We’re getting closer and closer to the lazy, hazy days of summer. Can you feel the warm sun on your face, soft sand on your toes, and distinct smell of SPF 35? Let’s head north to the beaches of the Great Lakes and kick summer off in the right way. Everyone pile in the car and set your sites north to Erie, Pennsylvania.
Erie is a historic lakeside city located in the tip top northwest corner of Pennsylvania. Founded in 1795, Lake Erie is the the most shallow of the Great Lakes and also holds roughly 2,000 sunken ships. When the wind is agreeable, you can catch the large white sails of the famous U.S. Brig Niagara on her way down the channel. The ship is a replica of the relief flagship of Commodore Oliver Hazard Perry during the War of 1812, which gives Erie its “Flagship City” nickname. (When the Niagara is in port, you can tour it and even set sail!) Lake Erie was a railroad hub during America’s westward expansion, and the city even won the All-America City Award in 1972.
Erie was an important transportation hub in the rum-running of liquor across the lake from Canada during the Prohibition. It’s even said that the speedboat was invented on the Erie docks during that time. Bootleggers would boat to Canada, collect the liquor, and then disperse throughout the city to be hidden in bookcases and basements. It wouldn’t be long before speakeasies were created and Erie became a wet city. When you walk down to Dobbins Landing, you’ll find the restaurants bear names like Smuggler’s Wharf, Rum Runners, and The Cove hinting at Erie’s boozy past. For extra reading, learn more about Erie’s history and heritage throughout the years.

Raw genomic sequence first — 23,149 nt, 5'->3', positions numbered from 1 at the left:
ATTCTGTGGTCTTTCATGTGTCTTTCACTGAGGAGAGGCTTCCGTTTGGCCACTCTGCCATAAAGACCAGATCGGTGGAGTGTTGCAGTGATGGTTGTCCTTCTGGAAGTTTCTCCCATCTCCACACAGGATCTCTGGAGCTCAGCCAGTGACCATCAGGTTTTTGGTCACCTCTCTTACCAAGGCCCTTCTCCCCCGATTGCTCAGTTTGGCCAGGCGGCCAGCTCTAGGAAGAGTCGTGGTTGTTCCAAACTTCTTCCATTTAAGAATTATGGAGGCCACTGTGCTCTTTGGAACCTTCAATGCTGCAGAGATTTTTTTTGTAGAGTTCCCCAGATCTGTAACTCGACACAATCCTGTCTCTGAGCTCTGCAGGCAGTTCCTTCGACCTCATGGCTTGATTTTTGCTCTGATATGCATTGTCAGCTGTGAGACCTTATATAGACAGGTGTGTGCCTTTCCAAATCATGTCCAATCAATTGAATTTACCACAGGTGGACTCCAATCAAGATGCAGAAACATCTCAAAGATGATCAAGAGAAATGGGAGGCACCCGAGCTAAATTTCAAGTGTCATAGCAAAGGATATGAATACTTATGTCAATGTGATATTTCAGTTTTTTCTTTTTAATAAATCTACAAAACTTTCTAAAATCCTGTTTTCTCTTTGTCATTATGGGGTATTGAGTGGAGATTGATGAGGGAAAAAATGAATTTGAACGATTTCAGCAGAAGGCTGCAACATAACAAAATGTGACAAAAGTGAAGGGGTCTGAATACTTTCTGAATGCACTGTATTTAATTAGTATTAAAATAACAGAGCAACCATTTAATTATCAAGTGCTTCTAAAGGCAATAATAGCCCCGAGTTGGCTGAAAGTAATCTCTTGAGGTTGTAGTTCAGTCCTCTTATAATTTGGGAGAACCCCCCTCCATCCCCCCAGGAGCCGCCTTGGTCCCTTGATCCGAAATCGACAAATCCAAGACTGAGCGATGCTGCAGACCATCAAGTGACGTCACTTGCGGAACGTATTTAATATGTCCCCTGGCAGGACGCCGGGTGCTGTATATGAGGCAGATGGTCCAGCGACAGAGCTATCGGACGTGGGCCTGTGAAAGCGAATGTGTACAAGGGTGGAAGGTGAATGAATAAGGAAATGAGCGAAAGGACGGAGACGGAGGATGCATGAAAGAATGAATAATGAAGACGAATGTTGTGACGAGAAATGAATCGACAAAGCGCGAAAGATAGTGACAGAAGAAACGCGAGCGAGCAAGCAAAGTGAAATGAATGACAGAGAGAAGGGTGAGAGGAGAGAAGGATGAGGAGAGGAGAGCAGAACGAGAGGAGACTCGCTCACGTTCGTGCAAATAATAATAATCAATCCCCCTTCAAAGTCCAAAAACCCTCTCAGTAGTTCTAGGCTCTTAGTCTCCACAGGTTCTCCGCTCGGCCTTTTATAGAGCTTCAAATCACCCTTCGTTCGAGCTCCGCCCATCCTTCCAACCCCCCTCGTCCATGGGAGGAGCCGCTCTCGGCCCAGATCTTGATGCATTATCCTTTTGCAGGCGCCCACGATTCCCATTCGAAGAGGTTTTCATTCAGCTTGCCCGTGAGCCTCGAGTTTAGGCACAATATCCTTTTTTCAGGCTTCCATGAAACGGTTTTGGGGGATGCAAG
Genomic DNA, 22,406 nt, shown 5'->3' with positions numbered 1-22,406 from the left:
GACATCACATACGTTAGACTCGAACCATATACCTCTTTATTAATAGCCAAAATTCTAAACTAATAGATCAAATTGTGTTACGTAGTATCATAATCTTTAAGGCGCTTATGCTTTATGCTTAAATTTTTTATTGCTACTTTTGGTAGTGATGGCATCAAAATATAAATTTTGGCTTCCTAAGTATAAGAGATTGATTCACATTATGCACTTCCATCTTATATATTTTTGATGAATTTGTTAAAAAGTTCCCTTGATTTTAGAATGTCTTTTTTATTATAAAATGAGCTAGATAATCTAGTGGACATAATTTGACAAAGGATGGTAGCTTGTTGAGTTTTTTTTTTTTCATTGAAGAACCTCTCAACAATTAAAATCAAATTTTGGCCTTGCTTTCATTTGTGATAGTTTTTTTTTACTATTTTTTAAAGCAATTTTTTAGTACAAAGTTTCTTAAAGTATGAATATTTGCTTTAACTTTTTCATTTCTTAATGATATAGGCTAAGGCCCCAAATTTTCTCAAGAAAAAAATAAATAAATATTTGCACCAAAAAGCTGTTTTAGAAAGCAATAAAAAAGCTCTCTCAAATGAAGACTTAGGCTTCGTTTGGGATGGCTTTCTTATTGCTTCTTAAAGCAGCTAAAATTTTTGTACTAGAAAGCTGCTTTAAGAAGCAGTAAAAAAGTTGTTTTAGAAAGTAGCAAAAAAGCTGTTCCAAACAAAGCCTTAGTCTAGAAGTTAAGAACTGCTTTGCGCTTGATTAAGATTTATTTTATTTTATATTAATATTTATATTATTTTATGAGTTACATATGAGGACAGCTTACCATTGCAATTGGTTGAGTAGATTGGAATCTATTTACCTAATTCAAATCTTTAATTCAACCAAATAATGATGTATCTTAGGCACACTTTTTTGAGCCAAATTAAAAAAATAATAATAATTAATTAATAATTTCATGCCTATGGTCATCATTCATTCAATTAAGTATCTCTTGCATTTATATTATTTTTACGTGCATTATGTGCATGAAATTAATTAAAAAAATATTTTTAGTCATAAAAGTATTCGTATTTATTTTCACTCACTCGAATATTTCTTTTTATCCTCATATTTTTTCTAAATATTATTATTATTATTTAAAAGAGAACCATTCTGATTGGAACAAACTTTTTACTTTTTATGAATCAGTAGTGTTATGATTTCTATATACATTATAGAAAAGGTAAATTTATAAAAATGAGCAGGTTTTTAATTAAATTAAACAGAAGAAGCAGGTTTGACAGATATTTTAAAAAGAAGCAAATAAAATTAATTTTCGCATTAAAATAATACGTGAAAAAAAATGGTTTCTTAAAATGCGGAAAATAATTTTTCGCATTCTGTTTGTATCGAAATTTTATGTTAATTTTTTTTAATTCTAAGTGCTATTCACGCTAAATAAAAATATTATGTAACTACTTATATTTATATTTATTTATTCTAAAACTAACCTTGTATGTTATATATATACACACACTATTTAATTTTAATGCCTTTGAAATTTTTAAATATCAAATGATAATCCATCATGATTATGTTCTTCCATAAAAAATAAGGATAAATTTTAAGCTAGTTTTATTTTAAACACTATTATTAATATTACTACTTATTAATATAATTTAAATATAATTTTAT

Photo by MenajErie Studio
Where to Stay
Whether your accommodation preferences are room/turn down services, camping, or bed and breakfast, Erie has you covered. If you’re wanting more of an outdoor experience, check out the camping options at Lakeview as they offer full service lakefront rentals, mini-cottages, motel rooms, and suites. Check out their Airsteam rental options, too!
Built in 1876, the Spencer House Bed and Breakfast was originally intended to be a wedding present for newlyweds William Spencer and his bride, until the bride got cold feet. Located in downtown, and minutes from the beach, the staff will be sure to keep your toes warm with comfortable accommodations in this Victorian style home. Did we mention the house special is cinnamon chip pancakes? Good morning, indeed.
If you’d like to wake up in a lighthouse, in Lake Erie wine country, then check out Light on the Lake. Relax on the beach and walk over to the CrayZ Parrot for a bite. It’s about a half hour drive from downtown, but worth it for your day after exploring the vineyards!